The Australian government has announced the end of live sheep exports by sea, effective May 1, 2028.

A federal transition support package of AUD$107 million will facilitate the phase-out. Legislation for the phase-out will be introduced during this term of the Australian Parliament.

Minister for agriculture, fisheries and forestry, Murray Watt, highlighted the decline of the live sheep export industry over the years, with exports dropping from AUD$415 million in 2002-03 to $77 million in 2022-2023.

However, there's a growing demand for processed sheepmeat domestically and internationally, creating opportunities for onshore processing in Western Australia and local job growth.

The transition support package aims to assist affected individuals, businesses, and communities to plan for and adjust to the phase-out. Minister Watt said: “Importantly, it will be available to help all parts of the sheep industry supply chain, from farmers, to truckies, to shearers and processors.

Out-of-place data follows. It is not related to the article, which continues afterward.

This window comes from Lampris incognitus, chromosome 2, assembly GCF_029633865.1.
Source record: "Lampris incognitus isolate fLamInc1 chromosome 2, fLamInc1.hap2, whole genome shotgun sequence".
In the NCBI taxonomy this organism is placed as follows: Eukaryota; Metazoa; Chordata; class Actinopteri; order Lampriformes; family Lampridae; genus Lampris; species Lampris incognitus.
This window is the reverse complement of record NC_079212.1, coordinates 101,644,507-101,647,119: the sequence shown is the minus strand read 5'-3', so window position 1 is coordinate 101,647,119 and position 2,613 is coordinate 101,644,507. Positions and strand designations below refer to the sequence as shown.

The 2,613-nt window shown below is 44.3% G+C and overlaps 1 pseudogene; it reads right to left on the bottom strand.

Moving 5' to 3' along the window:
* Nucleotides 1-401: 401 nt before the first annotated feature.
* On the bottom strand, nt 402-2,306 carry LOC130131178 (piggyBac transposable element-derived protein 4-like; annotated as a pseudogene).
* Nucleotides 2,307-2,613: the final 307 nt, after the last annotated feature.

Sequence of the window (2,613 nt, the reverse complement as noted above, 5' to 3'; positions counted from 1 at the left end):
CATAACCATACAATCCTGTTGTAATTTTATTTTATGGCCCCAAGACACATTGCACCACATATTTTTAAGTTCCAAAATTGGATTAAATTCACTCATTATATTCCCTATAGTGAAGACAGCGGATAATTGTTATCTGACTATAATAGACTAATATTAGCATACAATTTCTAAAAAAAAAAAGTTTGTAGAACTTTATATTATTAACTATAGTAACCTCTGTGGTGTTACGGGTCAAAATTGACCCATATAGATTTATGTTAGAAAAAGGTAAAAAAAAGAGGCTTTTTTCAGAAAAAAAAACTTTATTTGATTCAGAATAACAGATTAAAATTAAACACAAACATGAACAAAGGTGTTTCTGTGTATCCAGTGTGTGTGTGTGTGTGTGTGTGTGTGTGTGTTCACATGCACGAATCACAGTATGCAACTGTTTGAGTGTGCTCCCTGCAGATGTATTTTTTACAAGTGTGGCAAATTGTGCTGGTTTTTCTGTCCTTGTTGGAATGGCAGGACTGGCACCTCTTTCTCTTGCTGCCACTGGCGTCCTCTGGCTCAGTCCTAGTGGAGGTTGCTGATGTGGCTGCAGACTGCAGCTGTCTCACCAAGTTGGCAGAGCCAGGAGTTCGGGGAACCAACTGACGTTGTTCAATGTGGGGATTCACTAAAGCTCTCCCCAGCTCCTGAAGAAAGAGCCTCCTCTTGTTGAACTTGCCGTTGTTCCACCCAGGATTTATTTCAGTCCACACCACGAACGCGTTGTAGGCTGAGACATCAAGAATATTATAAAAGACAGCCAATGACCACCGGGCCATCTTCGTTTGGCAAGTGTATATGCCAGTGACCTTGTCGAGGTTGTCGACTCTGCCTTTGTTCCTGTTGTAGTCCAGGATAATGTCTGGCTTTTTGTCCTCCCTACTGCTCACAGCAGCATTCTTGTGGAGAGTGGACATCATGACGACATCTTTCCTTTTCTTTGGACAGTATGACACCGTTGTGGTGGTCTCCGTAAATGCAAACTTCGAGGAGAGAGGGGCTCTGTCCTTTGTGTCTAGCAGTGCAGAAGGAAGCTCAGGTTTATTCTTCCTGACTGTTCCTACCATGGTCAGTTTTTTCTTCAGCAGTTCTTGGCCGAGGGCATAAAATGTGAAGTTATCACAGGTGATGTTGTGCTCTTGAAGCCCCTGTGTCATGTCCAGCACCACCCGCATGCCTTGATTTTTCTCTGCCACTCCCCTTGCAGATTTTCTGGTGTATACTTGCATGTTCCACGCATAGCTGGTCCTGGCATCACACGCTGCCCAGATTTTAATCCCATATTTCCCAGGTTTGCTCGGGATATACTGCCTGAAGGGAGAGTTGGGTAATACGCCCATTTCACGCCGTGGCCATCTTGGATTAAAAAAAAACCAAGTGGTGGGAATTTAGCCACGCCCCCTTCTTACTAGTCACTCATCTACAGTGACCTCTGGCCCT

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“We want to ensure those affected by the phase are well-positioned, resilient and ready when the trade ends in 2028,”

Reactions to the announcement varied. The National Farmers’ Federation expressed shock, while the Royal Society for the Prevention of Cruelty to Animals (RSPCA) WA welcomed the decision as a historic moment for animal welfare in Australia.

Minister Watt highlighted the difference between live sheep exports and sheepmeat exports, underlining the significant growth of the latter. He acknowledged differing views regarding the timing of the trade ending and asserted that the government took the necessary time to present appropriate measures.